9:30 am – 4:30 pm, Wednesday, 13 March 2019
4359 ME (Mackenzie Building)
Systems and Computer Engineering – Carleton University

• The 3rd workshop in the Carleton 6G Workshops series:
o Workshop #2: Autonomous and Connected Aerial Networks, 04 February 2019
o Workshop #1: 6G PHY-FEST, 18 December 2018
• Workshop Chair: Dr. Halim Yanikomeroglu, Professor, Carleton
• Format:
o Keynote: 1 hour presentation + 25 mins discussions
o Other talks: 15 mins presentation + 10 mins discussions
• Free event. No registration is needed.
• Attendance is limited to 40 (room capacity); first-come first-serve.
• Lunch will be provided – courtesy of IEEE Young Professionals.

Arrival: 9:30 – 10:00 am
Morning Session: 10:00 am – 12:00 noon

Keynote Speech (abstract and bio at the end)
• Exploration Strategy in Wireless Systems with Reinforcement Learning
Dr. Haris Gacanin, Department Head, Nokia Bell Labs, Belgium

• AI/ML-based Security and Trust in Mobile Services
Dr. Burak Kantarci, Professor, uOttawa

Lunch: 12:15 – 1:45 pm
The Caf – Carleton University, Residence Commons, 3rd floor

Afternoon Session I: 2:00 – 3:00 pm

• Threat of Adversarial Attacks on Machine Learning in Network Security
Kunle Ibitoye, PhD candidate, Carleton, and Rana Abou Khamis, MASc candidate, Carleton
(Supervisors: Professors Ashraf Matrawy and Omair Shafiq, Carleton)

• Resource Allocation with Deep Reinforcement Learning for Microgrid Communications
Dr. Melike Erol-Kantarci, Professor, uOttawa, and Medhat Alsayed, PhD candidate, uOttawa

Coffee Break: 3:00 – 3:30 pm

Afternoon Session II: 3:30 – 4:30 pm

• Wireless Network Personalization: Why it Matters and How to Approach It
Rawan Alkurd, PhD candidate, Carleton
(Supervisors: Professors Ibrahim Abualhaol and Halim Yanikomeroglu, Carleton)

• Machine Learning for Wireless Networks: Applications to Routing and Resource Management Dr. Thomas Kunz, Professor, Carleton

Keynote Abstract

We are now several years into explosion of machine learning (ML) in wireless networks, used to enrich decision-making by finding structures in data – knowledge discovery – as means to describe the user behavior and network performance. With new designs of wireless networks, complexity and dynamicity rises, network resources are scattered and diversity of network elements increases. Consider these examples with interesting challenges: 1) massive number of Internet-of-Things devices, sensors and actuators give rise to the problem of dynamic network planning; 2) broadband wireless leads to problems with real-time radio resource management; 3) ultra-reliable communications require support of real-time adjustments on latency and reliability in the orders of 99,99999%. For such designs AI is expected to support high adaptability with respect to wireless environment and its services (e.g. virtual reality).

This talk discusses a paradigm shift from contemporary data-driven wireless with ML toward autonomous wireless with AI. We explore motivation, opportunities and methodology to adopt training-free AI methods for self-organization of wireless systems. We point out specific properties of wireless environment and classify future directions on training-free vs training-based systems. We start from popular data-driven ML techniques and briefly elaborate their benefits and shortcomings for wireless application mentioned above. The main focus is on reinforcement learning as a major (training-free) representative of AI. We briefly discuss learning principles of intelligent agent with problem of random exploration for wireless-specific environment. We discuss principles of self-organization by synthesizing reasoning and learning with knowledge management. Finally, we end with a case study using wireless AI prototype for self-deployment and self-optimization. The talk provokes new coming challenges and unveil interesting future directions across multi-disciplinary research areas.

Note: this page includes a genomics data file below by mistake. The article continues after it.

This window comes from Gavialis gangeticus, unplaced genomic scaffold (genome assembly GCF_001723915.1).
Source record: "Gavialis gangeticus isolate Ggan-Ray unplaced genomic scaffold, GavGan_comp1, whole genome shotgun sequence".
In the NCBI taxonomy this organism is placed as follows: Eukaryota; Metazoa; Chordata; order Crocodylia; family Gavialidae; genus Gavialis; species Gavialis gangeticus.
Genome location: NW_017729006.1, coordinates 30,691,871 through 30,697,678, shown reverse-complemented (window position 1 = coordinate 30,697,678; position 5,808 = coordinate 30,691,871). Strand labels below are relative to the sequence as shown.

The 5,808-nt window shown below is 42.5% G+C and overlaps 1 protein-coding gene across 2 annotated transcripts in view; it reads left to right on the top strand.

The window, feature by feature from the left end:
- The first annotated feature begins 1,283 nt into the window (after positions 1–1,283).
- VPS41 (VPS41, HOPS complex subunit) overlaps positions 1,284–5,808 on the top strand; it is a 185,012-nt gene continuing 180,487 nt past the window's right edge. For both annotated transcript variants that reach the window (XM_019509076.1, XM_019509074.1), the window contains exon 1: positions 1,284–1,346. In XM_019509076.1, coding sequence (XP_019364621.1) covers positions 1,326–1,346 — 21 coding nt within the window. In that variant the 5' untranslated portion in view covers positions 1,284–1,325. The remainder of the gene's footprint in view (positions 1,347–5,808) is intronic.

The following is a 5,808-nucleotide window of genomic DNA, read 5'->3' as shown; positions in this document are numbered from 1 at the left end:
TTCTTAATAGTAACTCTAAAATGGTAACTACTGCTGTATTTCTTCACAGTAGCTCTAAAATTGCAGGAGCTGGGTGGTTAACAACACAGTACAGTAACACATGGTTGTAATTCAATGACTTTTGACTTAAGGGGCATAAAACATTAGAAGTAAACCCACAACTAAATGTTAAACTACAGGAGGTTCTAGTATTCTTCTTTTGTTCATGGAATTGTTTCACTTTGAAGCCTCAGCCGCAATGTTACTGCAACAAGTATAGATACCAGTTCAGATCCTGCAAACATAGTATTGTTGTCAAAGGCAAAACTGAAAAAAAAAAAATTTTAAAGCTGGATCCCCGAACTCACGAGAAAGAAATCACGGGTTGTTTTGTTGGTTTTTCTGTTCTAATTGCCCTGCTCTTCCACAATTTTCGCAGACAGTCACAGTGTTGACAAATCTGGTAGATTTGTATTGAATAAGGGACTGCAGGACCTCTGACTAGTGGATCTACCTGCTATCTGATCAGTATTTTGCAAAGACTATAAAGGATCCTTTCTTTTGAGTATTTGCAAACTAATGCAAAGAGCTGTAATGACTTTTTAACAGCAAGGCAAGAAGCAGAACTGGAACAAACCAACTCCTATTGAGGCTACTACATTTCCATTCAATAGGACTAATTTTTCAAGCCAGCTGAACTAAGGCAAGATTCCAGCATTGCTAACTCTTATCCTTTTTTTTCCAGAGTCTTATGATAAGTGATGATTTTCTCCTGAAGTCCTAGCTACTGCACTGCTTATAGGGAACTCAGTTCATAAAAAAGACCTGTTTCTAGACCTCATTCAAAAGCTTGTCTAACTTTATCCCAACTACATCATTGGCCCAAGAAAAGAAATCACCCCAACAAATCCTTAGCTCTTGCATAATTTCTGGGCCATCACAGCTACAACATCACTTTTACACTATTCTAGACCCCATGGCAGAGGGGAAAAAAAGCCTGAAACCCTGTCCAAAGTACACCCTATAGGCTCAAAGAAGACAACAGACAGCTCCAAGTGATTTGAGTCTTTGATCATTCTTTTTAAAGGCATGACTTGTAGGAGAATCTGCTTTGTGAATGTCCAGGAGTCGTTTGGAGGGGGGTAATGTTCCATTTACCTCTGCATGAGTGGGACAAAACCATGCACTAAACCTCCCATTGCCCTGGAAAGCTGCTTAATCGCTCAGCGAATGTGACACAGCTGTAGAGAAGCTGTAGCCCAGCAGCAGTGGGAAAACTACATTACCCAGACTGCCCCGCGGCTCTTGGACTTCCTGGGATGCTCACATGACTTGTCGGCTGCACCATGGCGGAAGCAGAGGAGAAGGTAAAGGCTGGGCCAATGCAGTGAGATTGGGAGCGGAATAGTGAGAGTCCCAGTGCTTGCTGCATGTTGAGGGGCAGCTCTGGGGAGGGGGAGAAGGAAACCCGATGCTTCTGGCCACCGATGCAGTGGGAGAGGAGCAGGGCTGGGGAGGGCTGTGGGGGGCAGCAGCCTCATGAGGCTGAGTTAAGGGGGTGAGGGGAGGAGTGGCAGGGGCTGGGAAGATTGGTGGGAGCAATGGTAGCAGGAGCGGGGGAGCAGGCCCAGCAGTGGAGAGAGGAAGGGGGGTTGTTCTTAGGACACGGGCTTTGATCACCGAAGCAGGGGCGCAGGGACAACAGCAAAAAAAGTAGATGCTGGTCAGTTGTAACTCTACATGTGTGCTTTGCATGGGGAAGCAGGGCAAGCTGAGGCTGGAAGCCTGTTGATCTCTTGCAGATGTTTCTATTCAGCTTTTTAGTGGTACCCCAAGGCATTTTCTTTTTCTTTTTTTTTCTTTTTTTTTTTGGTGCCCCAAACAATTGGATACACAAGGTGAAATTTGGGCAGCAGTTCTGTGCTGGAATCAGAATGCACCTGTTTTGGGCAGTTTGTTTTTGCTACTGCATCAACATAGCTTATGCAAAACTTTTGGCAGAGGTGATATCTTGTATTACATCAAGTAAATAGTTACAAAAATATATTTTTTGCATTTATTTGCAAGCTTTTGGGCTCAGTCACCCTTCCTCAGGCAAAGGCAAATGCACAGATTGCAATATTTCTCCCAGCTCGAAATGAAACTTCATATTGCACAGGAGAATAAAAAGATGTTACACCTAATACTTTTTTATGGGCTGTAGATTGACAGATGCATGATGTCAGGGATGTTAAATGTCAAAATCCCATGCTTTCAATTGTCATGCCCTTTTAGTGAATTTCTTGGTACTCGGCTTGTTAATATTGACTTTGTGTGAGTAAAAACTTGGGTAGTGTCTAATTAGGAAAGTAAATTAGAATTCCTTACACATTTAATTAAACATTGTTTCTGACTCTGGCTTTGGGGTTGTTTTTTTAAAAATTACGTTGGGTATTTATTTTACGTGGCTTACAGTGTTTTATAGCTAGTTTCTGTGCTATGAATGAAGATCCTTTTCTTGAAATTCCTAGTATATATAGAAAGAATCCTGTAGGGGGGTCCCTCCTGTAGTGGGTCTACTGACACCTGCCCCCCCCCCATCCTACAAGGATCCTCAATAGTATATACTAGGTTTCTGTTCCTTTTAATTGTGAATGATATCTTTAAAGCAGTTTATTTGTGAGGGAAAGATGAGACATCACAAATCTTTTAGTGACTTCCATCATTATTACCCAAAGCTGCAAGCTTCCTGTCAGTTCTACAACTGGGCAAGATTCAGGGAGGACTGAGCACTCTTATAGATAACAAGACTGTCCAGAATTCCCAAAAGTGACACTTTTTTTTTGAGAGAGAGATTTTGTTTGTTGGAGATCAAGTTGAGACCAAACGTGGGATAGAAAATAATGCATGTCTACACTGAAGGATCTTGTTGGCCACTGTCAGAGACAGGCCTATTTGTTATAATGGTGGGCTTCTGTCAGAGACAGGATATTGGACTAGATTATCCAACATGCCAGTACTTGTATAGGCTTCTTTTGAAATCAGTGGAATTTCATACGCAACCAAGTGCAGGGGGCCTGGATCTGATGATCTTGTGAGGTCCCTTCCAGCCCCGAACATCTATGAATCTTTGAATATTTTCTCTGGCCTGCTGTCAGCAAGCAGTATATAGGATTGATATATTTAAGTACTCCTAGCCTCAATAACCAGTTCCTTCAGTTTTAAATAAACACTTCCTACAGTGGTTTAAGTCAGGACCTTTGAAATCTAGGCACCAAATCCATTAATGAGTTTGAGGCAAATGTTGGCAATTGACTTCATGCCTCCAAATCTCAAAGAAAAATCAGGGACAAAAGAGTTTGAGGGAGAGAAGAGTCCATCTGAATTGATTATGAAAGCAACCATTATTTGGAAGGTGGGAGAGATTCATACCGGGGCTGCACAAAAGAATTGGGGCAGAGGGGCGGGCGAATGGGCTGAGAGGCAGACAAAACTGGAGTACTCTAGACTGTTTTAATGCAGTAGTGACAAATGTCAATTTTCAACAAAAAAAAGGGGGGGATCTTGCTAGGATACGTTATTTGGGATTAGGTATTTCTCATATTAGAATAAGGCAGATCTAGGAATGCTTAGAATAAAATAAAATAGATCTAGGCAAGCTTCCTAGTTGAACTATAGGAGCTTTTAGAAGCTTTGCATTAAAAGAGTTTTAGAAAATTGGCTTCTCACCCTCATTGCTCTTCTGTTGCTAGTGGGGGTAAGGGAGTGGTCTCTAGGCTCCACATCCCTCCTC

Keynote Biography

Haris Gačanin received his Dipl.-Ing. degree in Electrical Engineering from U. of Sarajevo in 2000. In 2005 and 2008, respectively, he received MSc and PhD from Tohoku U. in Japan. He worked at Tohoku U. until 2010 as Assistant Professor and joined Alcatel-Lucent (now Nokia) in 2010, where he established research on data-driven analysis of communication systems at physical and media access layers. Currently, he is department head at Bell Labs and adjunct teaching professor at KU Leuven. His professional interests relate to research confluence between artificial intelligence and physical-layer communications to establish autonomous wireless systems. He has 200+ scientific publications (journals, conferences and patens) and invited/tutorial talks. He is senior member of IEEE and IEICE and recipient of IEICE Communication Systems Best Paper Award (joint 2014, 2015, 2017), The 2013 Alcatel-Lucent Award of Excellence, the 2012 KDDI Foundation Research Award, the 2009 KDDI Foundation Research Grant Award, the 2008 JSPS Postdoctoral Fellowships for Foreign Researchers, the 2005 Active Research Award in Radio Communications, 2005 Vehicular Technology Conference (VTC 2005-Fall) Student Paper Award from IEEE VTS Japan Chapter and the 2004 Institute of IEICE Society Young Researcher Award. He was awarded by Japanese Government (MEXT) Research Scholarship in 2002.

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